MATTHEW M. BARTLETT: GATEWAYS TO BRILLIANCE
Matthew M. Bartlett is an author born in Connecticut in 1970, who currently resides somewhere in Western Massachusetts. His endlessly amazing novel/collection/freak-out GATEWAYS TO ABOMINATION (GTA) is simply one of the the best and freshest works in all of the current weird horror renaissance.
Here is a review I wrote for GTA on Amazon, which sums up what I love about it:
It is all of this: a kind of a novel, a kind of a collection, a month of fever dreams, a Satanic theme and variation rhapsody, frighteningly hilarious, laugh-out-loud scary, full of PERFECT imagery, and crackling with the energy of the best writers in ANY genre.
It deals with the luckless town of Leeds, MA, and its godforsaken denizens (both human and “other”), who have fallen under the influence of the diabolical ghost radio station WXXT, which itself seems to be run by a cabal of back-from-the-dead-and-ready-to-PARTY forebears, who describe themselves at one point as:
“We were a ragtag band of miscreants, dopers, murderers, witches, bitches, baristas, smugglers, thieves, bandits, veterinarians, panty-sniffers, harlots, Jews, pederasts, dim-wits, and sneaky-Petes.”
The pieces that make up the book sometimes feel like full stories, sometimes feel like fragments, but even the shorter ones each still contain some kernel of theme, imagery, “plot”, or vibe, that keeps the overall story going (sometimes in non-Euclidian directions) and are all bathed in refreshingly surrealistic atmosphere and black humor.
Much of the dread is of the “creeping” variety and extremely effective, but then things will explode in a shower of guts, dirt, and worms. Bartlett has Poppy Z. Brite’s way with making disgusting imagery really pop and sizzle, Adam Golaski’s (at his best) way with dream logic and diabolical inference, and Livia Llewellyn’s ability to just effing go for it! Such. Good. Writing.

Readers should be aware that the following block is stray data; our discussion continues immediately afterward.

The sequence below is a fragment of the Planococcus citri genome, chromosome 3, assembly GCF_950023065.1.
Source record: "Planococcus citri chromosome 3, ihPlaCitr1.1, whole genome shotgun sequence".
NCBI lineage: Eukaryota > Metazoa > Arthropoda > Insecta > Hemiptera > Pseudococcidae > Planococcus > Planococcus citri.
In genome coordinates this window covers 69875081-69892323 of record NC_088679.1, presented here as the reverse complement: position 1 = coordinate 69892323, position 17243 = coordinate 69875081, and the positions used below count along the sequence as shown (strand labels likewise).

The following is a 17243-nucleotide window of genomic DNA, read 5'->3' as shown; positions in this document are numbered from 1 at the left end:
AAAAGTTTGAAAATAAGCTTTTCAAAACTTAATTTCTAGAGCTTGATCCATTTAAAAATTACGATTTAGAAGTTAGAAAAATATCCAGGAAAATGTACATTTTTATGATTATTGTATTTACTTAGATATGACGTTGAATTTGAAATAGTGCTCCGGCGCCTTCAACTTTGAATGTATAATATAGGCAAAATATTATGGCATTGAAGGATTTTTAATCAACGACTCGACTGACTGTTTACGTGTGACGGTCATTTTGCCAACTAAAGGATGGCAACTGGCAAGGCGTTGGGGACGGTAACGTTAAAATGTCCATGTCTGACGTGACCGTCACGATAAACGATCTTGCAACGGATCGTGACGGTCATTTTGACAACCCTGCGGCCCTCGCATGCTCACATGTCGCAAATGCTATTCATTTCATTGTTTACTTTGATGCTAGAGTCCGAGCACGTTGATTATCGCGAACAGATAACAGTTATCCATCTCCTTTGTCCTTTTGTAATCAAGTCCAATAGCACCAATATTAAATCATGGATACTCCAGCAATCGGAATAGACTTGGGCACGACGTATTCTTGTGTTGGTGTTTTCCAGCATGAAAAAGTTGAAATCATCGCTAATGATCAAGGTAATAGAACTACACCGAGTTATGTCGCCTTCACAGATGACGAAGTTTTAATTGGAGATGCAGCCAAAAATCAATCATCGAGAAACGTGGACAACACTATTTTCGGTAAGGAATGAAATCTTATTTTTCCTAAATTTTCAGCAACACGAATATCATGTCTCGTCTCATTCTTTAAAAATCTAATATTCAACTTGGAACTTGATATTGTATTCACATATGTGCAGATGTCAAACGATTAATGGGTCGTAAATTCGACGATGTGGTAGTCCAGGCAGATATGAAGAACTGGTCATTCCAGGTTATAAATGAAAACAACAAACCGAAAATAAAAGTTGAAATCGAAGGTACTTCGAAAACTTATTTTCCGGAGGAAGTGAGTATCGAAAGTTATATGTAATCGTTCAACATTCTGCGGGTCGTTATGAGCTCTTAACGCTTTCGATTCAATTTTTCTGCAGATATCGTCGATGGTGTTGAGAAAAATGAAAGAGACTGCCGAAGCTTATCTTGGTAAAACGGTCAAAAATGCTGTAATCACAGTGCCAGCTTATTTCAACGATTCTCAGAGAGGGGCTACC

I can’t say enough about this book. Seriously, if you love weird-ass horror with writing and ideas that are as brilliant as they are bonkers, and enjoy a good creep-out, then you should read this and its related brethren, THE WITCH-CULT IN WESTERN MASSACHUSETTS and the chap book RANGEL.
Mr. Barlett was kind enough to agree to an interview, which was really nice of him…
Before we get too far into this, there’s something that needs to be asked first: Are you fully human, or maybe some kind of occult hybrid ghoul or some such? It’s just that you write with such authority…
You sent me your phone number with the interview questions. I’ll call you with the answer to this one, or…I could probably look up your address and just, you know, show up.
I have never read anything quite like GATEWAYS TO ABOMINATION, and I’m pretty sure that’s because there isn’t anything like it out there. Part of what makes it so shocking is that you seemingly “came out of the gate” with it. How long have you been writing in general, and what was the genesis of the book?
I started writing in college, mostly poetry. Before that I wrote a parody or two in high school—I wish I still had the one I did of “Leatherstocking Tales” by James Fenimore Cooper. It was brutal. Whenever I tried my hand at fiction, though, it was terrible. In 2005, inspired by a friend’s humor fiction blog, I started up a horror fiction Livejournal page whose overarching theme was this radio station run by revenants—it was a way to write fiction without the pressure of having to write long narratives. Little by little, though, a narrative started to emerge. A lot of the vignettes in GTA started out as Livejournal entries. I started out posting nearly every day, and then trailed off, doing posts every once in a long while.
There are a lot of viscerally horrifying images and events throughout GTA, but also a surprising amount of humor. Somehow, the black comedy actually tends to increase the feeling of horror, and the building of dread. Can you say anything about that aspect of your writing?